My Friend is a Palestinian Bedouin:  XIV. Meals and Other Celebrations

My Friend is a Palestinian Bedouin: XIV. Meals and Other Celebrations

In contrast, in Bedouin life, marriages are often arranged; they are a matter of the community as much as they are a choice between a man and a woman. Bedouin wedding ceremonies and festivities are usually planned not more than a few weeks ahead and they will last for several days. Before the actual wedding, both the bride and the groom will have a bachelor party, according to traditional customs. A party for the whole community is held in the open; more exactly, for the men in the community. Mansaf and Bedouin coffee will be served to all. At night there will be ritualized dancing, in large circles. The women will have a separate party. An official ceremony at which a nuptial agreement is signed will take place within the circle of the close family.

Bedouin men tend to marry their first wife by age 20. Polygamy is common practice in the Bedouin community. Bedouin men may marry up to four women, but nowadays having more than one wife seems to occur less than in previous generations. According to Bashar, the restriction of marrying not more than four women is one imposed by religion, whereas the dwindling of polygamy has to do with more democratization and limited financial resources among the Bedouins. Bedouin men do occasionally marry outside the Bedouin community, but it is rare for Bedouin women to marry a non-Bedouin. Divorces are scarce, and thus women remain protected by their families. 19-year old Ibrahim is one of the sons of the second wife of Bashar’s brother, Abu Ya’akub. Unlike many of his cousins who grew up in the Palestinian Authority, Ibrahim was raised in Israel (in an Arab neighborhood of Jerusalem). Also through his eyes, polygamy is recommended. On the first occasion in which I had any significant interaction with him – I gave him a ride – he shared that he is about to have his driving test and asked if I have a job for him. However, he was mostly concerned with marrying. He stated that he really wants to marry soon, but does not know yet whom to marry. (I suggested that he would wait some more and offered some reasons for postponing marriage.) He also informed about my marital status and mentioned that he believes that it is time for his uncle Bashar to marry a second wife. As we discussed the idea of marrying, it became clear that Ibrahim was clearly aware of other options of relationships between men and women, but he preferred the traditional attitude.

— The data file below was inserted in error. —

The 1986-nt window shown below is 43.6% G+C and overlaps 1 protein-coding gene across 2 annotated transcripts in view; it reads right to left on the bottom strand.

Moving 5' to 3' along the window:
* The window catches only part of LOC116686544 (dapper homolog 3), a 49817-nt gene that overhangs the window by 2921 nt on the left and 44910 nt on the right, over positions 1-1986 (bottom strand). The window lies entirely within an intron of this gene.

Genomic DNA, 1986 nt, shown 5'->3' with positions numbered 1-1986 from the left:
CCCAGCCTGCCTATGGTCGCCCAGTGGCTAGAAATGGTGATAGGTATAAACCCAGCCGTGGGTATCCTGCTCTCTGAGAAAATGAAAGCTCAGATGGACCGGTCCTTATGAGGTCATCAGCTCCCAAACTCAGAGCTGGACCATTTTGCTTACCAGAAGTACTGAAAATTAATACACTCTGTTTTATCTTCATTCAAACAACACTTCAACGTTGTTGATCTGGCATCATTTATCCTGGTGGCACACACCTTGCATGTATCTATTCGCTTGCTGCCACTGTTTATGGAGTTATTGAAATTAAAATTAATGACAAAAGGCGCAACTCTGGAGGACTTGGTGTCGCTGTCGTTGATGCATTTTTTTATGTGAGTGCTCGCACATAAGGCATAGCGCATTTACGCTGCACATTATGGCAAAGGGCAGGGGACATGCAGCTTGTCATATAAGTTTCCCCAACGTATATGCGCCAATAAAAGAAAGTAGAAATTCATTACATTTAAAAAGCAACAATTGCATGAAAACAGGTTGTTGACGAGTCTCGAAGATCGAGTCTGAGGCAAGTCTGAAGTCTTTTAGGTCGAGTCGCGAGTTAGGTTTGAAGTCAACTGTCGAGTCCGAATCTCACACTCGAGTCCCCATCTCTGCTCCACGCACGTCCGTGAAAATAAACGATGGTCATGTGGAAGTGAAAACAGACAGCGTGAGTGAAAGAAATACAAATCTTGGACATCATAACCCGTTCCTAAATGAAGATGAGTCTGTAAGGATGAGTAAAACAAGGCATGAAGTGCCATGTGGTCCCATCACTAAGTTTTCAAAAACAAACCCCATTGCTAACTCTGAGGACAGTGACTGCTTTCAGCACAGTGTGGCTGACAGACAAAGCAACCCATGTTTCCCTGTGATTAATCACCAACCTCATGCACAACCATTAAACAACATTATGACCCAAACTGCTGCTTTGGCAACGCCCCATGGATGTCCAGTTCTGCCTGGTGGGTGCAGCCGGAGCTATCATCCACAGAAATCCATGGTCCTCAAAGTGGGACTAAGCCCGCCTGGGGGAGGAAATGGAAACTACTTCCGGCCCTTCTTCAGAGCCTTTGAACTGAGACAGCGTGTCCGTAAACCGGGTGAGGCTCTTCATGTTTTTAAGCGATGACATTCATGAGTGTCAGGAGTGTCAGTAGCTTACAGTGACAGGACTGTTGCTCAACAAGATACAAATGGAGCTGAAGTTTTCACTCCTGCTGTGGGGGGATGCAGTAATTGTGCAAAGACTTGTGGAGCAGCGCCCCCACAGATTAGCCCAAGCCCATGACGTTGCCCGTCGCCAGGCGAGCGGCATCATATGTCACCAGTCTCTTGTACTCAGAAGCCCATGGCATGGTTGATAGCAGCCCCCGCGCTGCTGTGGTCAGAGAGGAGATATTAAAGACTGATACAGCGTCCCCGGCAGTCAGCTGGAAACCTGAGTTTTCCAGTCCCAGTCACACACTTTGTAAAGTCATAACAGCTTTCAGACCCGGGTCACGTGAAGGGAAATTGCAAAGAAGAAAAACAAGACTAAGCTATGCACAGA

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Daniel WeishutDaniel J.N. Weishut, born in the Netherlands but living in Jerusalem, is a professional with a diverse background. He holds an MA in Clinical Psychology and an MBA in Integrative Business Administration, both from the Hebrew University in Jerusalem, and a PsyD in Clinical and Organizational Psychology from the Professional School of Psychology (Sacramento). He has about thirty years of experience in consultation and therapy with a wide variety of clients and issues, more than twenty years of practice in group facilitation, and over fifteen years of know-how in governance and management in various organizations.Daniel Weishut offers his services as a "Partner on the Way", while taking a world-view that people are diverse but equal. He works with a variety of clients, but his special interest is in work with those who have found themselves persecuted or otherwise in conflict with their social environment, because of their culture, identity or belief system. For example: migrants, expats, refugees, Holocaust survivors, soldiers, pacifists, and individuals from religious, cultural or sexual minorities. Daniel Weishut is a social activist and in this capacity he volunteers as Chairperson of the Israeli Association of Group Psychotherapy, as Member of the Membership Appeals Committee of Amnesty International and as forensic expert for the Public Committee Against Torture in Israel. He also is involved in raising awareness about the situation of Bedouins around Jerusalem; awareness which led among others to the writing of his dissertation "My friend is a Palestinian Bedouin: Challenges and opportunities in intercultural friendship".

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